CONCLUSION:
RHC at rest and during exercise was safely and effectively performed in patients with CF referred for LT. Furthermore, central hemodynamic measurements found significant worsening of PAH during exercise in a small cohort of CF patients with advanced lung disease.

The aim of this paper was to investigate the effect of carboxymethyl chitosan anti-adhesion solution on prevention of postsurgical adhesion. Forty adult male Wistar rats were randomly divided into three groups: 0.9 % normal saline solution (group A), hyaluronic acid gels (group B) and carboxymethyl chitosan anti-adhesion solution (group C). The animals were treated with normal saline, hyaluronic acid gels or carboxymethyl chitosan anti-adhesion solution at the time of surgery. After 2 or 3 weeks, the degree of adhesions and histological effects were determined. The adhesions in groups B and C were significantly decreased, and the levels of TGF-β1 and hydroxyproline in group C were significantly lower than that in group A (P < 0.05). The histopathology in group C showed fewer inflammatory cells and fibroblasts. Carboxymethyl chitosan anti-adhesion solution can effectively prevent postoperative adhesion which is a promising drug delivery system in the context of postsurgical anti-adhesion.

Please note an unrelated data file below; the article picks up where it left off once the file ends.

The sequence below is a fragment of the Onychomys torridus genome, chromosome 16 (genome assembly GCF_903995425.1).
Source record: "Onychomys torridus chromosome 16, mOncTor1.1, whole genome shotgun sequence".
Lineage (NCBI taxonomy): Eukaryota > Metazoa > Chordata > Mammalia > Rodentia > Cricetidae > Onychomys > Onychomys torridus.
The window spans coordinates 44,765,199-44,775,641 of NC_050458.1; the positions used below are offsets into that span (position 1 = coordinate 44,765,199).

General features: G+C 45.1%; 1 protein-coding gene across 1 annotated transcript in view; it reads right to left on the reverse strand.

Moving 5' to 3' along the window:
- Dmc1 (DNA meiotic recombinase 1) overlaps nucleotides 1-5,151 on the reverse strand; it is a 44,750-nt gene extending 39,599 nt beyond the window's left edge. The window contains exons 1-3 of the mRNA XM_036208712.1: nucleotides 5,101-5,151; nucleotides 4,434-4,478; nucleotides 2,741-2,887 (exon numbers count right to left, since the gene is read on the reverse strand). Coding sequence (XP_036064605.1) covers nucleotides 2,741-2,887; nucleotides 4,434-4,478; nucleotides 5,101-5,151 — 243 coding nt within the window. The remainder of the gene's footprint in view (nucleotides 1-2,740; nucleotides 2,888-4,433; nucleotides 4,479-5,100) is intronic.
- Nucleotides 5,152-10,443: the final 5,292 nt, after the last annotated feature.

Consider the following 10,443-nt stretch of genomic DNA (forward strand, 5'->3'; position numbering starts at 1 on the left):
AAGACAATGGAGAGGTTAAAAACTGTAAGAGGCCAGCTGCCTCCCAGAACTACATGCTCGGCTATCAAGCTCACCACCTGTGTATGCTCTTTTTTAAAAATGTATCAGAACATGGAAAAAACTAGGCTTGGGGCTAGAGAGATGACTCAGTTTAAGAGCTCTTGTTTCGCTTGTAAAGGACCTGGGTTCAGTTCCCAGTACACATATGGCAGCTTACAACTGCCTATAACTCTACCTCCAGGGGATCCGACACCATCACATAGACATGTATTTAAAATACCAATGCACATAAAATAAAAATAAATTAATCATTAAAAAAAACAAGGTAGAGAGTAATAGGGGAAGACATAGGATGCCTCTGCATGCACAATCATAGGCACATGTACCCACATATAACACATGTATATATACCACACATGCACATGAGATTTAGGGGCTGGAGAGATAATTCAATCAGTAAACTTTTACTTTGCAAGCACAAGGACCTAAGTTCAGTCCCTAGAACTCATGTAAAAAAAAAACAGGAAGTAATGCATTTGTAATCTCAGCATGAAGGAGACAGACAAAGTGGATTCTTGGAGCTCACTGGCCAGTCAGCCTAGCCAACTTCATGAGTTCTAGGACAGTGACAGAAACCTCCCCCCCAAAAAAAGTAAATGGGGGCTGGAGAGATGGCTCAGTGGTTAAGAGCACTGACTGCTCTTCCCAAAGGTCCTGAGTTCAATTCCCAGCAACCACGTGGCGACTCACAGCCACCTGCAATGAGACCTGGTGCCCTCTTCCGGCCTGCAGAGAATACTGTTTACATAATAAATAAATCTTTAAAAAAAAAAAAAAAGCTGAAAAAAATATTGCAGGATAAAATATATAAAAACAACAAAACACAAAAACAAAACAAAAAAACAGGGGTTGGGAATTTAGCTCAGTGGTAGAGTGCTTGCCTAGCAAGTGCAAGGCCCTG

No abstract given.

ABSTRACT Background: Venovenous (VV) extracorporeal membrane oxygenation (ECMO) applied through a single site with a bicaval dual-lumen (BCDL) catheter is a growing method of treatment of acute respiratory failure, thus animal models for research purposes are needed. We describe a rapid technique for the placement of the BCDL catheter for single-site VV ECMO in swine. Design: Prior to the application of single-site VV ECMO model with common crossbred piglets, BCDL catheters were placed using anatomical landmarks. Transthoracic echocardiography (TTE) with color Doppler was used to determine catheter placement. Final determination of catheter placement was confirmed by necropsy. Arterial blood gas and hemodynamic parameters were recorded at baseline and then hourly. The values are mean ± SD. Results: Using anatomical landmarks by positioning the BCDL catheter tip approximately 6.5 cm distal to the tip of the manubrium, cannulation was easily accomplished in five piglets with no positional adjustments of the catheter required. Cannula placement was confirmed with both TTE color Doppler and necropsy. Respiratory support was achieved with baseline and hourly measurements of pH 7.45 ± 0.03, 7.44 ± 0.07, 7.46 ± 0.05, 7.47 ± 0.06 (p = NS); PO2 86 ± 30 mmHg, 98 ± 30 mmHg, 94 ± 40 mmHg, and 79 ± 30 mmHg (p = NS); and PCO2 43 ± 3 mmHg, 44 ± 8 mmHg, 38 ± 5 mmHg, and 40 ± 4 mmHg (p = NS). Conclusions: Using anatomical landmarks for the placement of the BCDL catheter was rapid and effective in a swine model of VV ECMO, resulting in improved time efficiency for research.